Turn on your television or computer, and you’ll quickly watch a barrage of messages about how hair and beauty are intertwined. What, then, should women think, feel and do when life-sustaining cancer treatments cause them to lose their hair?
American Cancer Society representative Patti Ramos works closely with communities, patients and family members as they face difficult cancer diagnoses. She gave us her thoughts on how to approach hair care, wigs and headpieces as hair changes and often falls out during chemo and radiation. You can find out more by visiting Look Good Feel Better for additional support, information and local workshops.
The majority of cancer patients undergoing chemotherapy end up losing some or all of their hair. But hair doesn’t fall out all at once. Instead, hair loss is somewhat gradual and tends to come out in clumps. Ramos says, “If you’re able, it’s important to visit a stylist who has worked with other cancer patients, because sometimes a woman’s hair will only thin. If it just thins or comes out in clumps rather than falls out completely, a woman will need to learn new ways to style her hair.”
The American Cancer Society recommends the following:
- Use gentle shampoos and conditioners
- Avoid irritating ingredients like salicylic acid, menthol, camphor, eucalyptus and henna
- Don’t use blow dryers, curling irons or rollers
- Postpone color treatments, perms and straightening treatments until cleared by your doctor
Finding the right wig
It’s not every day that a woman has to find a wig. As such, cancer patients sometimes feel lost when it comes to finding a wig that fits and looks natural. But you don’t have to navigate the decision on your own. You can call the American Cancer Society at 1-800-ACS-2345 for referrals to wig shops and experts who can help with fitting, and they can also provide financial assistance if you’re qualified for help. Ramos also says it’s a good idea to:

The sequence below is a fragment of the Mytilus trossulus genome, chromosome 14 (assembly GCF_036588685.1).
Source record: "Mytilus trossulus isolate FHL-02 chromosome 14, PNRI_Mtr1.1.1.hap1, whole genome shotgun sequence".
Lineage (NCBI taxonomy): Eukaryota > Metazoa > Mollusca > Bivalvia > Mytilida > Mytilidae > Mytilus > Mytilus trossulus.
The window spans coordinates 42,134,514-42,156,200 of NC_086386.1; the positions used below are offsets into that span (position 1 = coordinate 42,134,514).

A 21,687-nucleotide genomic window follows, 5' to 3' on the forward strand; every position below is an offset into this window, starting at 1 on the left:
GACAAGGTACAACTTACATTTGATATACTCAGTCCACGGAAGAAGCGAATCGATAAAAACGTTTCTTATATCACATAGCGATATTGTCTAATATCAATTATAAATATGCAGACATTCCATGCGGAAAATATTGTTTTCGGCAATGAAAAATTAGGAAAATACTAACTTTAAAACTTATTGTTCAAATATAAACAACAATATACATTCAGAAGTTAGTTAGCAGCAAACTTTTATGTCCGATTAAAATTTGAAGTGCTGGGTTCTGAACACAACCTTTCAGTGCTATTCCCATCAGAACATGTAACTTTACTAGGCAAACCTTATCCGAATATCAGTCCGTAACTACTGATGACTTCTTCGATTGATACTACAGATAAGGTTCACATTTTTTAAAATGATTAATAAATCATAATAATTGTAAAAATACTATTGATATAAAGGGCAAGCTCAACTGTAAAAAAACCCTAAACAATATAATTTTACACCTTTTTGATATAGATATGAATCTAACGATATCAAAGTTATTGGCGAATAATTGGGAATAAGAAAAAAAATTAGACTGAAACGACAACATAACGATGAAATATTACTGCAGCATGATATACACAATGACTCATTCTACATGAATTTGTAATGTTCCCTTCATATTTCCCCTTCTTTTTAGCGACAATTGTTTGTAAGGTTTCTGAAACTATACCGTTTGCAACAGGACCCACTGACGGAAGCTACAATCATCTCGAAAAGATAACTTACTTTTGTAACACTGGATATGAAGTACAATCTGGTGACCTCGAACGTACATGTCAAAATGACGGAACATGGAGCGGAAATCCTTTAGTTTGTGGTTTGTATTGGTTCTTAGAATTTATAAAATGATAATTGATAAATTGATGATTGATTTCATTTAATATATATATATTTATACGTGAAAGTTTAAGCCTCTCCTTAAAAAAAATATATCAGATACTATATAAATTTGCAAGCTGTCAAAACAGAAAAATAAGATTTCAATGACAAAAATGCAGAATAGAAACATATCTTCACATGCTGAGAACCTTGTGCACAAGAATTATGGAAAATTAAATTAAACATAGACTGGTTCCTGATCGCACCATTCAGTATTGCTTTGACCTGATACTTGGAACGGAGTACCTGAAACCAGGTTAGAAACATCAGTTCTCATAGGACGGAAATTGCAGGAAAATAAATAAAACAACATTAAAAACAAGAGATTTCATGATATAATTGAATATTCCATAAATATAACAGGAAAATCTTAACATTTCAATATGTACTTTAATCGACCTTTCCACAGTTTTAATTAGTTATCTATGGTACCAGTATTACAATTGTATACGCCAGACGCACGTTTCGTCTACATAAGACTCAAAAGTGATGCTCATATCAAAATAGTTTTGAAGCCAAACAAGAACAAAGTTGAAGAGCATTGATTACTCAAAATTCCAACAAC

- Bring a friend to the fitting to calm your nerves
- Look for a lighter wig color than your natural hair color, as lighter colors can offset some of the skin dullness and darkening that can occur during chemotherapy
- Opt for a shorter style, since it’s easier to maintain and detangle short wigs
Using headpieces and scarves
As Ramos says, “Wigs are a great option for hair loss but they’re not the only option. Scarves, turbans, hats and head coverings are fabulous to work with, too.” Consider the following options that are available to you, with instructional guides available on the Look Good Feel Better website:
- Turbans are a quick and easy choice if you are in a rush, and they’re inexpensive so you can own many styles.
- Scarves, unlike turbans, allow wearers to play with a variety of styling techniques. A woman can loop a scarf into bows, bundle the knots or coil the ends of the scarf for different looks.
- Hats are available off the rack at many clothing stores, or you can opt for hats for cancer patients, which often have bangs or hairpieces sewn in.
One woman’s story: Hospital chaplain Karen
Maybe you’re not yet convinced that hair loss is a surmountable problem, both emotionally and physically. We spoke with a hospital chaplain named Karen to get her take on hair loss during cancer. Karen’s life vocation is to provide spiritual and emotional care and guidance to patients and families during their darkest hours of hospital treatment. Then one day, Karen was diagnosed with cancer herself.
Karen says, “Chemotherapy made me lose my hair, but frankly, I was surprised that I looked OK without hair. And I was surprised by the kindness of others because they could see that I didn’t have hair and that I was going through cancer treatments.”
“If I could tell women anything at the beginning of this process, I would tell them that confidence is about the inner work of being comfortable in your own skin. Try to be healthy, learn to put your makeup on, and learn to tie your headscarves. But remember that facing the world without hair is just like how it felt to walk into kindergarten for the first time, or the scary feeling of walking into your freshman year of high school as a young woman. We go through these radical treatments so we can live. And it’s worth it.”
For more information on American Cancer Society’s Look Good Feel Better events in your area, or for step-by-step instructions on how to tie headscarves, visit the ACS website or call 1-800-ACS-2345.